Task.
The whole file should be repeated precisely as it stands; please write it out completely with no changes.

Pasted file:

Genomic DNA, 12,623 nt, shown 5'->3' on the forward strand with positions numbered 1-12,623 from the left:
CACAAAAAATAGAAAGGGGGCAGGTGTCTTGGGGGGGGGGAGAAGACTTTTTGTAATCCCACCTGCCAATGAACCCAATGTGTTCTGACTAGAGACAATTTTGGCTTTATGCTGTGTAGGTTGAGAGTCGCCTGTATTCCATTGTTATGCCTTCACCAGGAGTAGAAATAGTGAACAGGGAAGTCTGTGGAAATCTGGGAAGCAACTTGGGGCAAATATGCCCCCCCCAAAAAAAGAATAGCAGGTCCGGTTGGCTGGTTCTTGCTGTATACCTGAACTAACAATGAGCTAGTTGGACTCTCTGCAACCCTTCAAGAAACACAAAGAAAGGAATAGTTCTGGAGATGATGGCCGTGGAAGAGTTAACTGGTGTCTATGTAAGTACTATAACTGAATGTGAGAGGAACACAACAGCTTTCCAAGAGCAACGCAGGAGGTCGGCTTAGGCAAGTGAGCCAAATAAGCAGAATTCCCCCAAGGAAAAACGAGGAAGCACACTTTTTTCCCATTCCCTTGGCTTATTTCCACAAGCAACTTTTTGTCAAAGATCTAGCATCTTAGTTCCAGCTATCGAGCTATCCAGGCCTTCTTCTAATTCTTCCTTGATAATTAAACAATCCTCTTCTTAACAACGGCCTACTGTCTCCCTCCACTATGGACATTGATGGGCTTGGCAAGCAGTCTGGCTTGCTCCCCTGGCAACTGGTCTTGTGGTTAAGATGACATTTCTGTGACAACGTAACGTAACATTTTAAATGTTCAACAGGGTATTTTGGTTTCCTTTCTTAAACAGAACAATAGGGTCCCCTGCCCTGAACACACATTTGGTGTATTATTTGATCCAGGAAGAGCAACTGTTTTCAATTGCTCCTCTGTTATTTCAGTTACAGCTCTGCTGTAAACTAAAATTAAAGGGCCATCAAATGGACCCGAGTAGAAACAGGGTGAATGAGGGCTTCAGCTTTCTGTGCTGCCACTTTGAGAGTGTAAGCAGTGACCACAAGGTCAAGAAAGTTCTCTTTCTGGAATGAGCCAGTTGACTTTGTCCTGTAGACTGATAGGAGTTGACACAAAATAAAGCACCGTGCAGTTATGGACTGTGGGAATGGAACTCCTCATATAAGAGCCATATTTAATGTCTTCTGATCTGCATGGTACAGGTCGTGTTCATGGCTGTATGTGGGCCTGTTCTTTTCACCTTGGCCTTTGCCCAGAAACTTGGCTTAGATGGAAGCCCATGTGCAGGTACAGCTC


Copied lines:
Genomic DNA, 12,623 nt, shown 5'->3' on the forward strand with positions numbered 1-12,623 from the left:
CACAAAAAATAGAAAGGGGGCAGGTGTCTTGGGGGGGGGGAGAAGACTTTTTGTAATCCCACCTGCCAATGAACCCAATGTGTTCTGACTAGAGACAATTTTGGCTTTATGCTGTGTAGGTTGAGAGTCGCCTGTATTCCATTGTTATGCCTTCACCAGGAGTAGAAATAGTGAACAGGGAAGTCTGTGGAAATCTGGGAAGCAACTTGGGGCAAATATGCCCCCCCCAAAAAAAGAATAGCAGGTCCGGTTGGCTGGTTCTTGCTGTATACCTGAACTAACAATGAGCTAGTTGGACTCTCTGCAACCCTTCAAGAAACACAAAGAAAGGAATAGTTCTGGAGATGATGGCCGTGGAAGAGTTAACTGGTGTCTATGTAAGTACTATAACTGAATGTGAGAGGAACACAACAGCTTTCCAAGAGCAACGCAGGAGGTCGGCTTAGGCAAGTGAGCCAAATAAGCAGAATTCCCCCAAGGAAAAACGAGGAAGCACACTTTTTTCCCATTCCCTTGGCTTATTTCCACAAGCAACTTTTTGTCAAAGATCTAGCATCTTAGTTCCAGCTATCGAGCTATCCAGGCCTTCTTCTAATTCTTCCTTGATAATTAAACAATCCTCTTCTTAACAACGGCCTACTGTCTCCCTCCACTATGGACATTGATGGGCTTGGCAAGCAGTCTGGCTTGCTCCCCTGGCAACTGGTCTTGTGGTTAAGATGACATTTCTGTGACAACGTAACGTAACATTTTAAATGTTCAACAGGGTATTTTGGTTTCCTTTCTTAAACAGAACAATAGGGTCCCCTGCCCTGAACACACATTTGGTGTATTATTTGATCCAGGAAGAGCAACTGTTTTCAATTGCTCCTCTGTTATTTCAGTTACAGCTCTGCTGTAAACTAAAATTAAAGGGCCATCAAATGGACCCGAGTAGAAACAGGGTGAATGAGGGCTTCAGCTTTCTGTGCTGCCACTTTGAGAGTGTAAGCAGTGACCACAAGGTCAAGAAAGTTCTCTTTCTGGAATGAGCCAGTTGACTTTGTCCTGTAGACTGATAGGAGTTGACACAAAATAAAGCACCGTGCAGTTATGGACTGTGGGAATGGAACTCCTCATATAAGAGCCATATTTAATGTCTTCTGATCTGCATGGTACAGGTCGTGTTCATGGCTGTATGTGGGCCTGTTCTTTTCACCTTGGCCTTTGCCCAGAAACTTGGCTTAGATGGAAGCCCATGTGCAGGTACAGCTC